Plot: Peter (David Manners) and Joan (Julie Bishop) are newlyweds en route to Hungary, to enjoy their honeymoon and of course, bask in the splendor of fresh, new love that has blossomed in their lives. On the train ride, the couple meets Dr. Werdegast (Bela Lugosi) and learn about his tragic past, as well as his journey to return to the town he once fought to defend in the war. He was imprisoned in a gulag for nearly two decades, so he has no idea what became of his wife and daughter, let alone if there is a life of any kind for him back home. But the trek for Peter and Joan is put off course thanks to a bus accident after the train ride, one that leaves Joan injured. Now the couple seeks refuge at a local mansion, the same location that Dr. Werdegast has traveled to, where his old rival now resides. What secrets lurk within this mysterious mansion and will Peter and Joan be caught in the middle of a plot for vengeance?
Entertainment Value: The Black Cat is a quite a movie, with horror icons, unsettling atmosphere, weirdness, and the occult, so it is packed with old school horror magic from top to bottom. Bela Lugosi and Boris Karloff shine in excellent performances, while there is just a unique vibe about this one, an eerie and offbeat texture that permeates almost every sequence. The narrative seems like one we’ve seen before, but The Black Cat puts a wealth of new twists on the old, dark house formula and this never feels like a retread, even for a minute. The tone is downbeat, even dark and cold, with creative and lush visuals that are quite memorable. The women in the glasses cases alone would make the movie impossible to forget, but there’s a lot of visual spark and style on showcase here, which helps bolster the creepy, unstable atmosphere. Throw in Lugosi and Karloff in off the deep end performances and The Black Cat is one wild ride, much more surreal and off kilter than you might assume. I also appreciate how efficient the film is with time, delivering all this goodness in under 70 minutes, a brisk pace to be sure, but never rushed in the least. I think The Black Cat is a genre classic, as it has all you could want and more from an old school chiller, so anyone interested in Karloff, Lugosi, or classic horror should give it a spin.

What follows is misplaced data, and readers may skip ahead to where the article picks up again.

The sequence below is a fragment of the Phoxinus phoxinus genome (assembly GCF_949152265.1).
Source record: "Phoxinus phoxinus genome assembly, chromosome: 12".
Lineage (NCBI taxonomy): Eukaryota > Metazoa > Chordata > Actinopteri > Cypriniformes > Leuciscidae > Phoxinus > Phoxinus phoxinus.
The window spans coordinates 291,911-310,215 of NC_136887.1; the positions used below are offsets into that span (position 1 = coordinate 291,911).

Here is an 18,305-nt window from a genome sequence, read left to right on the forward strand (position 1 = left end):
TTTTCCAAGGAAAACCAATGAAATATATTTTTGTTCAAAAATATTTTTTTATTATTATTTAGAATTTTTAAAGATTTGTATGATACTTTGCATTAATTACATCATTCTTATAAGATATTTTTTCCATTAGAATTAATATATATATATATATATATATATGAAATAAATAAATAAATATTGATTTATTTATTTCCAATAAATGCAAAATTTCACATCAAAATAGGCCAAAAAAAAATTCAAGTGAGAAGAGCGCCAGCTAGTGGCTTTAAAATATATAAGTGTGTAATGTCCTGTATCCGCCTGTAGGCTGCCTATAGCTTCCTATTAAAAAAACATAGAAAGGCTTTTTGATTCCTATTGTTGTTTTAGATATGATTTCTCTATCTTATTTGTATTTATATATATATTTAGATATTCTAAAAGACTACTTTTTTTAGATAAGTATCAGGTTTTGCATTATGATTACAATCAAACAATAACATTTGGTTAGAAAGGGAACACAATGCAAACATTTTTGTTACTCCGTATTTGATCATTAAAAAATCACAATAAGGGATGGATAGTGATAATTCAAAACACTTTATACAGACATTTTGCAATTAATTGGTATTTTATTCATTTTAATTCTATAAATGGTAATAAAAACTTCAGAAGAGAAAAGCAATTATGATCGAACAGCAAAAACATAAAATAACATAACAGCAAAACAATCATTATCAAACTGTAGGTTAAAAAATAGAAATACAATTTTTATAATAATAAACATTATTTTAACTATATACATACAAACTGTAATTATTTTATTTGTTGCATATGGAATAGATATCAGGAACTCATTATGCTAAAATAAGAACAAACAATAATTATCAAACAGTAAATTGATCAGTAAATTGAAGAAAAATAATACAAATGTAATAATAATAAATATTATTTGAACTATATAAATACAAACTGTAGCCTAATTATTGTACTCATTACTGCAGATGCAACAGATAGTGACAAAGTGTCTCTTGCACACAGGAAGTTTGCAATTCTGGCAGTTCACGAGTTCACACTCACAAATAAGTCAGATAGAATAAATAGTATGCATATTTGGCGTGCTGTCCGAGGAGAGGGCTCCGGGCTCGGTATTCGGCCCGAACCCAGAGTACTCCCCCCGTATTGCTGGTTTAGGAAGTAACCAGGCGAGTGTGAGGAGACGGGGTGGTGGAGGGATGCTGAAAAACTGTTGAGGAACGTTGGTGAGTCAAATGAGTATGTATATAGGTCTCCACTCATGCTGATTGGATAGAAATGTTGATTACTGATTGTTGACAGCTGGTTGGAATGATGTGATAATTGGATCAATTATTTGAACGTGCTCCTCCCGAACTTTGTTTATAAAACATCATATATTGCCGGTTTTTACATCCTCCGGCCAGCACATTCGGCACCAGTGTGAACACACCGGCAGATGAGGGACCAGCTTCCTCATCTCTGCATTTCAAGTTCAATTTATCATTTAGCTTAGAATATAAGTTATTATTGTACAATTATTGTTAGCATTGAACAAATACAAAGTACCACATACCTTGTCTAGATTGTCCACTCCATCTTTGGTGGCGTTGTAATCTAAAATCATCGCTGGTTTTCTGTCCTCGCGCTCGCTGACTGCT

If you’re a fan of horror legends Boris Karloff and Bela Lugosi, The Black Cat needs to be on your list, as both turn in remarkable performances here. I would rank this as one of Lugosi’s finest efforts, as he is given an interesting character and he wrings every drop of potential out of the role. His shifts from likable and kind to unsettling and barely veiled menace are superb, he is able to blend in and out of these moods with ease, making Dr. Werdegast an unforgettable character. Plus, how often do you get to hear Lugosi talk about baloney, right? Not to be outdone, Karloff also shows up to tear the house down in a super creepy, memorable performance. His look alone is enough to make you never forget his presence in The Black Cat, but he also just radiates unstable vibes, like you never know what his character might be capable of. His role is dead serious and loaded with eerie menace, simply a fantastic effort. And watching Lugosi and Karloff at the top of their craft is a true pleasure, two cinematic titans going for broke and giving the fans an experience to remember. The cast also includes David Manners, Julie Bishop, and Harry Cording, while Edgar G. Ulmer directs.
The Disc: The Black Cat reaches Blu-ray from Scream Factory, as part of their Universal Horror Collection: Volume 1. The movie looks fine, but doesn’t seem to be a new master or restoration, so the visuals are still rough here. The print shows frequent scratches and debris, not always to a distraction level, but time has taken a toll on these elements and it shows throughout. The sharpness is a step above the versions I’ve seen, but aside from a few remarkable stretches, isn’t going to dazzle. So in the end, this is a decent treatment, but not likely the ones fans wished to have. As for extras, we have A Good Game, a look at the film’s production that runs just over 20 minutes, while Dreams Within a Dream runs about an hour and offers an overview of the cinema based on the works of Edgar Allen Poe. A short, but interesting promotional piece features children showing off their own black cats, while the extras also include audio commentaries from two authors, as well as some still photos.